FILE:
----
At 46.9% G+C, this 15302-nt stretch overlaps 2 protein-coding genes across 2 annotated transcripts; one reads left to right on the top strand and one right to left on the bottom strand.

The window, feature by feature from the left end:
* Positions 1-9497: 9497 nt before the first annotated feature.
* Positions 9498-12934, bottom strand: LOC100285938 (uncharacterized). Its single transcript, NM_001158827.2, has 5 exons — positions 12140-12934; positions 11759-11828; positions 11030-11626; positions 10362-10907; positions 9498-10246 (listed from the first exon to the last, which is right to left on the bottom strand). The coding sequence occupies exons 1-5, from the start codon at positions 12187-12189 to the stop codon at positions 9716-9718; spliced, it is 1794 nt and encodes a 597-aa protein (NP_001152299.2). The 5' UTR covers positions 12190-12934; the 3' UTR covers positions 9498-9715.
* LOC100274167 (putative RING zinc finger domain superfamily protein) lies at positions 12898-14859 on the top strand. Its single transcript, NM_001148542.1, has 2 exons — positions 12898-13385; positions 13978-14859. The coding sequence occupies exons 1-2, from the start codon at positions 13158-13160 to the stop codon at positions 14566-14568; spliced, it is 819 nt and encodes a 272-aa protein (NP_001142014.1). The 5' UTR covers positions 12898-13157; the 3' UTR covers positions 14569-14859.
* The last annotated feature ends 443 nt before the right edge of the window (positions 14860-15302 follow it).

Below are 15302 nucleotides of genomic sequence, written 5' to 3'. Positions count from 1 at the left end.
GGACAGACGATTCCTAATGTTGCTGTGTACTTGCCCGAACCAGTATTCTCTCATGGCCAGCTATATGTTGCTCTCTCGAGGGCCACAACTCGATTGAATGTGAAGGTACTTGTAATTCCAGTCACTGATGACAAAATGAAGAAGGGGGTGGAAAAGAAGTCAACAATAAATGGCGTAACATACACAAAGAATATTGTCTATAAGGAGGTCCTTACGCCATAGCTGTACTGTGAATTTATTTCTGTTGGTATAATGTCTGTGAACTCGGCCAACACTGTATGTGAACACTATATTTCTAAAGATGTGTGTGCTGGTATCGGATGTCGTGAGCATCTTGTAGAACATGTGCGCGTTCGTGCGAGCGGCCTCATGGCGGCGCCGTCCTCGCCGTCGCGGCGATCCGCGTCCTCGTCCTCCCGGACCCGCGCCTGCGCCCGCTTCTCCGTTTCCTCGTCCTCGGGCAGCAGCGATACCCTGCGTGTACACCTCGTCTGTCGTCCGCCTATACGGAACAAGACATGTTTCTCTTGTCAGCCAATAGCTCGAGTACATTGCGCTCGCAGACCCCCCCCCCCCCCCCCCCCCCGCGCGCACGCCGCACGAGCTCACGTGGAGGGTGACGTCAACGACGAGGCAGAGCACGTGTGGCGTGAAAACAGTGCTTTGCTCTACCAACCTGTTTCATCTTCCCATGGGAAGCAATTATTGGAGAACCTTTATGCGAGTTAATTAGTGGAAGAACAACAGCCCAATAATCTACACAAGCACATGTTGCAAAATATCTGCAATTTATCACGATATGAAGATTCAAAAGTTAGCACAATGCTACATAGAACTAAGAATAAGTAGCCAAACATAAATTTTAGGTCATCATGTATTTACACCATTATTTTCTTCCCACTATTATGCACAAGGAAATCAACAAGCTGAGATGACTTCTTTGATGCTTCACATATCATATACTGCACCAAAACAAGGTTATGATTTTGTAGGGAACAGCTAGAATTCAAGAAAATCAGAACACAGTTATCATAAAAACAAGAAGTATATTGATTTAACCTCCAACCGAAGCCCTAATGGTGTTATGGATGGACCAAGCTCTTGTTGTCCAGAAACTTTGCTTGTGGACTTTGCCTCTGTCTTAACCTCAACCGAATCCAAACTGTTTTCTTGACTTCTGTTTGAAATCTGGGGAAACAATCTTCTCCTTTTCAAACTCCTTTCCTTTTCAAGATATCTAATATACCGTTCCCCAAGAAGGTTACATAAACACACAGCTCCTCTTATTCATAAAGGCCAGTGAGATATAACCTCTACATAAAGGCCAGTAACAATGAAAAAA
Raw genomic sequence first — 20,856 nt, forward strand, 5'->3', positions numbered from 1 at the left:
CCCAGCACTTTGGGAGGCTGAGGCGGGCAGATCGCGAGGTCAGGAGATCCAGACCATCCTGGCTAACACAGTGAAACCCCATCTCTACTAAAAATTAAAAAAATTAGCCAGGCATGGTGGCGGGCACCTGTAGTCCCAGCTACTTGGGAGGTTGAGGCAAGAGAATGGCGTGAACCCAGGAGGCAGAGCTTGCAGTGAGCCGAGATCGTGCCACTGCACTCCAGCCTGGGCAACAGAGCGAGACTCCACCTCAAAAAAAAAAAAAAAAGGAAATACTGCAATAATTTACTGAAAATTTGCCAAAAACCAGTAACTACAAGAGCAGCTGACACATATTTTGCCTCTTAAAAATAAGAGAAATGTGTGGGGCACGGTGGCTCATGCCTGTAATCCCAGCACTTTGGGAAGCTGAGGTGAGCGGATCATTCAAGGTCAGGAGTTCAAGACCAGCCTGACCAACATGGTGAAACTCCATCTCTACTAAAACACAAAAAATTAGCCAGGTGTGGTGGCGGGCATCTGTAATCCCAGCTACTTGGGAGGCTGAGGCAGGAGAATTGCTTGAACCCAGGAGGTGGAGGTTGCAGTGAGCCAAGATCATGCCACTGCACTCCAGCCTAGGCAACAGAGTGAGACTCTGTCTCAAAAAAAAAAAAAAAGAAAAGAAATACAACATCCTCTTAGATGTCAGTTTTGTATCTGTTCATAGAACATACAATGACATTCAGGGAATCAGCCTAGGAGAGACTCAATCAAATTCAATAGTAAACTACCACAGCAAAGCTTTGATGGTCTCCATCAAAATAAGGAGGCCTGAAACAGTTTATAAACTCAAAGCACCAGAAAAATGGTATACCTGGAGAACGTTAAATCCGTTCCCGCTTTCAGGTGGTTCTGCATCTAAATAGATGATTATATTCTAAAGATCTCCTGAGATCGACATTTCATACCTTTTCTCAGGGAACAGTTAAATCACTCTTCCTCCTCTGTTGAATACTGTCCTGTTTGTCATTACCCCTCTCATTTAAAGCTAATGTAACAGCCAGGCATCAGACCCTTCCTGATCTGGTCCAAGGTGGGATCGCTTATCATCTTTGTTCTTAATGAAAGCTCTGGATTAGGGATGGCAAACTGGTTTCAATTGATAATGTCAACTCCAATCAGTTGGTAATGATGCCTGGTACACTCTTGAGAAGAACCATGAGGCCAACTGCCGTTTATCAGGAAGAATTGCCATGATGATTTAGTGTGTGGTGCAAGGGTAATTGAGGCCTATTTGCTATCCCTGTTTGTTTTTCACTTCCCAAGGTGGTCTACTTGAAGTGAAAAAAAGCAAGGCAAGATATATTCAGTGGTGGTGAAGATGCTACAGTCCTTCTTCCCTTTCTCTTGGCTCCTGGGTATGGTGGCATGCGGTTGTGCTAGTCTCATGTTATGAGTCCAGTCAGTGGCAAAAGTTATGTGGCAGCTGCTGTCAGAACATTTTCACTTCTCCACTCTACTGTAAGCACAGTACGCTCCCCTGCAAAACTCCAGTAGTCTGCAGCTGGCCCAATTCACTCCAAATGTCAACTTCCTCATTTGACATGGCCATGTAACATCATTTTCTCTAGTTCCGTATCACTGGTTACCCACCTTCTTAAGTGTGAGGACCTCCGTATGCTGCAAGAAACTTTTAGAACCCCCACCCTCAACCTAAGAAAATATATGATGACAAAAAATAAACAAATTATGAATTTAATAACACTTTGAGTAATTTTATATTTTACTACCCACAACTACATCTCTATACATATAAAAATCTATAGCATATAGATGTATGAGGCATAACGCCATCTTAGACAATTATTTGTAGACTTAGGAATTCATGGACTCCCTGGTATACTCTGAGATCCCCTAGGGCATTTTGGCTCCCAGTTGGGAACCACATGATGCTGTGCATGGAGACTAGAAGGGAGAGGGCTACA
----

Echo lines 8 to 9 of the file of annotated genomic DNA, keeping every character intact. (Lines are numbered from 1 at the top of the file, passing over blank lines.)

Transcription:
GGACAGACGATTCCTAATGTTGCTGTGTACTTGCCCGAACCAGTATTCTCTCATGGCCAGCTATATGTTGCTCTCTCGAGGGCCACAACTCGATTGAATGTGAAGGTACTTGTAATTCCAGTCACTGATGACAAAATGAAGAAGGGGGTGGAAAAGAAGTCAACAATAAATGGCGTAACATACACAAAGAATATTGTCTATAAGGAGGTCCTTACGCCATAGCTGTACTGTGAATTTATTTCTGTTGGTATAATGTCTGTGAACTCGGCCAACACTGTATGTGAACACTATATTTCTAAAGATGTGTGTGCTGGTATCGGATGTCGTGAGCATCTTGTAGAACATGTGCGCGTTCGTGCGAGCGGCCTCATGGCGGCGCCGTCCTCGCCGTCGCGGCGATCCGCGTCCTCGTCCTCCCGGACCCGCGCCTGCGCCCGCTTCTCCGTTTCCTCGTCCTCGGGCAGCAGCGATACCCTGCGTGTACACCTCGTCTGTCGTCCGCCTATACGGAACAAGACATGTTTCTCTTGTCAGCCAATAGCTCGAGTACATTGCGCTCGCAGACCCCCCCCCCCCCCCCCCCCCCGCGCGCACGCCGCACGAGCTCACGTGGAGGGTGACGTCAACGACGAGGCAGAGCACGTGTGGCGTGAAAACAGTGCTTTGCTCTACCAACCTGTTTCATCTTCCCATGGGAAGCAATTATTGGAGAACCTTTATGCGAGTTAATTAGTGGAAGAACAACAGCCCAATAATCTACACAAGCACATGTTGCAAAATATCTGCAATTTATCACGATATGAAGATTCAAAAGTTAGCACAATGCTACATAGAACTAAGAATAAGTAGCCAAACATAAATTTTAGGTCATCATGTATTTACACCATTATTTTCTTCCCACTATTATGCACAAGGAAATCAACAAGCTGAGATGACTTCTTTGATGCTTCACATATCATATACTGCACCAAAACAAGGTTATGATTTTGTAGGGAACAGCTAGAATTCAAGAAAATCAGAACACAGTTATCATAAAAACAAGAAGTATATTGATTTAACCTCCAACCGAAGCCCTAATGGTGTTATGGATGGACCAAGCTCTTGTTGTCCAGAAACTTTGCTTGTGGACTTTGCCTCTGTCTTAACCTCAACCGAATCCAAACTGTTTTCTTGACTTCTGTTTGAAATCTGGGGAAACAATCTTCTCCTTTTCAAACTCCTTTCCTTTTCAAGATATCTAATATACCGTTCCCCAAGAAGGTTACATAAACACACAGCTCCTCTTATTCATAAAGGCCAGTGAGATATAACCTCTACATAAAGGCCAGTAACAATGAAAAAA
Raw genomic sequence first — 20,856 nt, forward strand, 5'->3', positions numbered from 1 at the left: